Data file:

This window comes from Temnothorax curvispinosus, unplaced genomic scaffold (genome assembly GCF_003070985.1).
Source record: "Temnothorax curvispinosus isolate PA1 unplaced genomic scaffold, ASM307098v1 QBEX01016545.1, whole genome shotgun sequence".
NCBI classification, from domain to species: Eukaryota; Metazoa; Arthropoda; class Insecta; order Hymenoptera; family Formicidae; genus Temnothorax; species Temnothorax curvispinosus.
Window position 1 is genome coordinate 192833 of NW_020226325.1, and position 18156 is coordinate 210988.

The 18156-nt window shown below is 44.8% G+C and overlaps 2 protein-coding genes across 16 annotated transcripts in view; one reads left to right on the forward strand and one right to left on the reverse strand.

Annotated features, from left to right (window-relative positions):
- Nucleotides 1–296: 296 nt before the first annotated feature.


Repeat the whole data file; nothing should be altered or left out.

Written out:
This window comes from Temnothorax curvispinosus, unplaced genomic scaffold (genome assembly GCF_003070985.1).
Source record: "Temnothorax curvispinosus isolate PA1 unplaced genomic scaffold, ASM307098v1 QBEX01016545.1, whole genome shotgun sequence".
NCBI classification, from domain to species: Eukaryota; Metazoa; Arthropoda; class Insecta; order Hymenoptera; family Formicidae; genus Temnothorax; species Temnothorax curvispinosus.
Window position 1 is genome coordinate 192833 of NW_020226325.1, and position 18156 is coordinate 210988.

The 18156-nt window shown below is 44.8% G+C and overlaps 2 protein-coding genes across 16 annotated transcripts in view; one reads left to right on the forward strand and one right to left on the reverse strand.

Annotated features, from left to right (window-relative positions):
- Nucleotides 1–296: 296 nt before the first annotated feature.